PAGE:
Greece is a another victim of capitalism
Capitalism exploits the weak and vulnerable – and that’s true for states as it is for people
The European Union was conceived after WW2 as Europe was ravaged from war. The European continent has a long history of wars as various rulers and empires attempted to conquer the continent. To ensure this never happened again and to contain Germany, perpetuator of two wars in the 20th century, a unified Europe was attempted. The union grew from a handful of member states to the current 27 members and has undergone many treaties to amalgamate Europe. Many aspects of European life were amalgamated through constituent states giving up sovereignty to the union.
Seventeen members of the EU went the furthest and relinquished their national currencies in place of the single European currency, the Euro, in 1999.
Whilst it took half a century to unify Europe this all appears to be falling apart now with the European sovereign debt crisis exposing the political shortcomings. The heart of this crisis is not really debt or the model of unity but capitalism. Ultimately economically stronger and politically more powerful economies will dominate the Union parasitically exploiting the weaker members.
During a crisis however a chain is only as strong as its weakest link. France and Germany realise this and if they are not able to dominate Greece controlling all her national interests they will abandon her rather like a wounded animal than allow the weakest state to weaken the Euro, the Union or its most powerful states.
The Islamic Model
Islam has a very specific method of binding different peoples and nations. Islam has a number of rules which outline clearly the method of enlargement, integration annexation and unification. Primarily this is through establishing the Khilafah which is one state for all the citizens under its authority.
Islam considers every single region as an indivisible part of the State and its citizens enjoy the same rights as those in the central region. It also makes the ruling, its system of governance and its legislation the same for all citizens. This gives it strength, makes the nation move in one direction – which leads to progress.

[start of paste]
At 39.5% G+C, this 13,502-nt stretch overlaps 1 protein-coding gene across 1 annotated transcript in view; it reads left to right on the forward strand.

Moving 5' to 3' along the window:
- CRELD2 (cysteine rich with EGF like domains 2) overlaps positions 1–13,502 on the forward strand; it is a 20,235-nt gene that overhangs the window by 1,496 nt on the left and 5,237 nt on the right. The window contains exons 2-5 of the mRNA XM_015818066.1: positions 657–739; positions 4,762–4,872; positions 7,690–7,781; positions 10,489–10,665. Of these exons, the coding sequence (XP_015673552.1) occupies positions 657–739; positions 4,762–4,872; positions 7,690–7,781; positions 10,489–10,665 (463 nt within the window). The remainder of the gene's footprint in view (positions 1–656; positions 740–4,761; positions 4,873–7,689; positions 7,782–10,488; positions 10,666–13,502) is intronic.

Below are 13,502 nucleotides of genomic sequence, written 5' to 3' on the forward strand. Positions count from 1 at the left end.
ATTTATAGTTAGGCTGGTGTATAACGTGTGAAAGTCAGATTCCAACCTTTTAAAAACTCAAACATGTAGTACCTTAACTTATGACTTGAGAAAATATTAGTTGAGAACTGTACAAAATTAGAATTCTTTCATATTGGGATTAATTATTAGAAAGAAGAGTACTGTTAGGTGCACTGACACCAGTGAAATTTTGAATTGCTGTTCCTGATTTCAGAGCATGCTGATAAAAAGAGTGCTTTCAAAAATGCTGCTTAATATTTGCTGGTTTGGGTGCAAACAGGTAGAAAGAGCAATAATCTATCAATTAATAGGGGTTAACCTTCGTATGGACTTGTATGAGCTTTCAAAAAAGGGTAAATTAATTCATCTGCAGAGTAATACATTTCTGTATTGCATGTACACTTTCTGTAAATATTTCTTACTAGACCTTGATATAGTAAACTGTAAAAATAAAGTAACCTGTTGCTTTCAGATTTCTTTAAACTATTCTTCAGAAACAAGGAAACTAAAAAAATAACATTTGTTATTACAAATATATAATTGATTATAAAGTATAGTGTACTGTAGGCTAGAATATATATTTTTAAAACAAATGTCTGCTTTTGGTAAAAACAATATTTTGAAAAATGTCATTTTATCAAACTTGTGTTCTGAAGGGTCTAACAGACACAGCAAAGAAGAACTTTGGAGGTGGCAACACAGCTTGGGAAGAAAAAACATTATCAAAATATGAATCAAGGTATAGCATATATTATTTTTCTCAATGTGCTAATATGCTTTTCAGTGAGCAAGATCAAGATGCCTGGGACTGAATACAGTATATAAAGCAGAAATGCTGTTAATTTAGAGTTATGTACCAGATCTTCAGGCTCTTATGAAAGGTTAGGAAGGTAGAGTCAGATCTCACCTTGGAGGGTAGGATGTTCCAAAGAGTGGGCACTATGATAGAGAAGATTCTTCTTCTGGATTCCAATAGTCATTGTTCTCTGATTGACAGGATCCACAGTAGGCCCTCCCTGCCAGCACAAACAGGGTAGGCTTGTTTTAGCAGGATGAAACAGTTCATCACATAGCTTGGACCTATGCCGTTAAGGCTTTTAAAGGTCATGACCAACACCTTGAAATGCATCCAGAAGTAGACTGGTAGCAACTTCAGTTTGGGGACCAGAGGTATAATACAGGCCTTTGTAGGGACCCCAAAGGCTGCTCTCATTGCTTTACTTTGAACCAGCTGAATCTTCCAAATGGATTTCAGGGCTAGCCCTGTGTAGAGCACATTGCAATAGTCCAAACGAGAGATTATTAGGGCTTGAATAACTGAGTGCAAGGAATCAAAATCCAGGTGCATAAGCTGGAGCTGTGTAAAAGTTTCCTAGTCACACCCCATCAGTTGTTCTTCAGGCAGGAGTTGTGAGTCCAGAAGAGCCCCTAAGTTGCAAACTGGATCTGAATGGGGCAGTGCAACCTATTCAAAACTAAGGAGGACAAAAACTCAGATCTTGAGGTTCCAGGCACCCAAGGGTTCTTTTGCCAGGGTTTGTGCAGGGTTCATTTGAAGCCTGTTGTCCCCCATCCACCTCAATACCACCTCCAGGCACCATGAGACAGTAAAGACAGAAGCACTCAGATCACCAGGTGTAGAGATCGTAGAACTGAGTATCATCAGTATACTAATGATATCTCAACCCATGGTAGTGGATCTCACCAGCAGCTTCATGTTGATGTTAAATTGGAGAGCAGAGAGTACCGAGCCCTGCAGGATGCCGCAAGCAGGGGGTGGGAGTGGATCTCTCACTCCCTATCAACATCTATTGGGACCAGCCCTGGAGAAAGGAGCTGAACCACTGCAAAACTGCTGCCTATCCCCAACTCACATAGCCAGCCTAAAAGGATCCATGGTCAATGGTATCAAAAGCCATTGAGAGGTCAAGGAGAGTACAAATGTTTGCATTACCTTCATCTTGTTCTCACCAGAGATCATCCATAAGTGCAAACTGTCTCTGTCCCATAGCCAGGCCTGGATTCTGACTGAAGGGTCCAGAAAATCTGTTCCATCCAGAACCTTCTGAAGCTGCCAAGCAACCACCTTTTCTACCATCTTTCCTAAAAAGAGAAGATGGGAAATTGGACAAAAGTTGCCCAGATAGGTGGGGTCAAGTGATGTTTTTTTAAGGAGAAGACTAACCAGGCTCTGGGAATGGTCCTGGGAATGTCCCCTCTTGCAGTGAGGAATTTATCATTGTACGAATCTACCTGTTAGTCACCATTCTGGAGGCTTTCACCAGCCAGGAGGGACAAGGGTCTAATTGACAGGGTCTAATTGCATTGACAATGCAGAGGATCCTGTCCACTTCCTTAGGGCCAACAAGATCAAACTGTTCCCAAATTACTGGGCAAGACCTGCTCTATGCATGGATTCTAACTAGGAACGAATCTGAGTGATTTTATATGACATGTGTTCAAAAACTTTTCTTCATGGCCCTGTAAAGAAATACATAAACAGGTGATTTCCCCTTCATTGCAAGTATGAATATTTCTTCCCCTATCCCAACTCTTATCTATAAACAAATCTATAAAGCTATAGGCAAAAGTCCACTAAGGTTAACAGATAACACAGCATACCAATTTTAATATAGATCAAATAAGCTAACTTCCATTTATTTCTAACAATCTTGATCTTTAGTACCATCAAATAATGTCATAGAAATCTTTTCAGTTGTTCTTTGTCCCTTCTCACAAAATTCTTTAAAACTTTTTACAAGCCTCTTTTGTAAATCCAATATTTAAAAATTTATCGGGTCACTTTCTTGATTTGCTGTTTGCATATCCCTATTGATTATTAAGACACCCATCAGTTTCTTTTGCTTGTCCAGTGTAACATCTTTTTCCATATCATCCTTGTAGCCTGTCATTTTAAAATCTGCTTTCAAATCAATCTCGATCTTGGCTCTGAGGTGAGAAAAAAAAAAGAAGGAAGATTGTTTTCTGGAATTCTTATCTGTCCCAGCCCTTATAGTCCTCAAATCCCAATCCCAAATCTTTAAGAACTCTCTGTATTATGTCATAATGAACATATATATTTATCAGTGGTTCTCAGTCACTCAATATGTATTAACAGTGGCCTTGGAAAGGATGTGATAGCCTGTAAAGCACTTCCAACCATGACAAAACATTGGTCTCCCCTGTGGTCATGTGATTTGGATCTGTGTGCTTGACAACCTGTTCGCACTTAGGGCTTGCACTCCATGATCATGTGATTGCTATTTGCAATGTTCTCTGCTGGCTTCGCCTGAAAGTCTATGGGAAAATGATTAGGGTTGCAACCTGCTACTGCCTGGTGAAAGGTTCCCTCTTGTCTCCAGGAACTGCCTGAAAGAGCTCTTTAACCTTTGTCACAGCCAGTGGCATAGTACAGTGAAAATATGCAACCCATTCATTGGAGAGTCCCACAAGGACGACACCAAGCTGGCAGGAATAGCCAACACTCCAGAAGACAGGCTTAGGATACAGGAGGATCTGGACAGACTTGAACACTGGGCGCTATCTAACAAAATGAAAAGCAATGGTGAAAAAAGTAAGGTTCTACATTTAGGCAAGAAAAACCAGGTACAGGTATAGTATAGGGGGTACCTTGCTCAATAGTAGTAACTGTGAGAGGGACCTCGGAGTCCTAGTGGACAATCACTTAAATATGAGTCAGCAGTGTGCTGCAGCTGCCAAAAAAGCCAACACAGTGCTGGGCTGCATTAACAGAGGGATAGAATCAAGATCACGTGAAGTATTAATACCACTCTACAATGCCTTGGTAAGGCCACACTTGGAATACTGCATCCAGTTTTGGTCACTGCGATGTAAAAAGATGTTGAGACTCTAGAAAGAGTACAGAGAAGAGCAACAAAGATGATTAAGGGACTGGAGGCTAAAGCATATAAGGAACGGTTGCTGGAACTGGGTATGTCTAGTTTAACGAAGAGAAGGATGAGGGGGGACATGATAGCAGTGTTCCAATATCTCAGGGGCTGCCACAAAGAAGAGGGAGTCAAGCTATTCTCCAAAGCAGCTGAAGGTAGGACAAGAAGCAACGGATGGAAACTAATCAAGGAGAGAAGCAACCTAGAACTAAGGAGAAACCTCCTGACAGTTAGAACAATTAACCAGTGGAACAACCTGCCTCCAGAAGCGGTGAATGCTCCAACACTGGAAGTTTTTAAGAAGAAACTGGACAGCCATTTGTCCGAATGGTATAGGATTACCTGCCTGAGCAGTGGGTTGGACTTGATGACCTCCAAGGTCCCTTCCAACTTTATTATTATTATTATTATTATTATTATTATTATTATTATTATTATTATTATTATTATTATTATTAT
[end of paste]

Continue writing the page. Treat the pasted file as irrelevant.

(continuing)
Muhammed (saw) established Islam in Madina and he ruled over a people where the Ummah was a minority. Treaties were signed with the surrounding Jewish tribes and the rights between the Muslims and non-Muslims were clearly defined in the Ash-Shifah document, which was in effect a constitution. When Muhammed (saw) passed away the whole Arabian Peninsula was under Islamic authority and the Sahabah then expanded the Islamic lands to North Africa, the Sub-continent and Central Asia.
By ensuring no region had separate legislative, political and economic rules, this created a sense of unity and resulted in the conquered to fully embrace Islam, make it their own and then carry the call to the surrounding lands. Muhammed bin Qasim embraced Islam when under Umar (ra) Iraq came under Islam, Muhammed bin Qasim then carried this call to the subcontinent. In a similar manner it was under Mu’awiyah that the Berbers of Egypt embraced Islam, the Berber turned Muslim Tariq bin Ziyad then took Islam to Spain.
The capital of the Islamic State moved as the state expanded from the Middle East to North Africa to Europe and new peoples and regions were moulded with the Islamic ideology while allowing for regional traditions. This exemplifies that the Islamic state did not pillage or exploit the newly conquered lands but expanded by spreading and broadening the political and economic authority of the state within these new lands. To this day people in these lands remain Muslims even though the Islamic state has long since disappeared – proof if more was needed about the strength of the Islamic ideology in brining unity.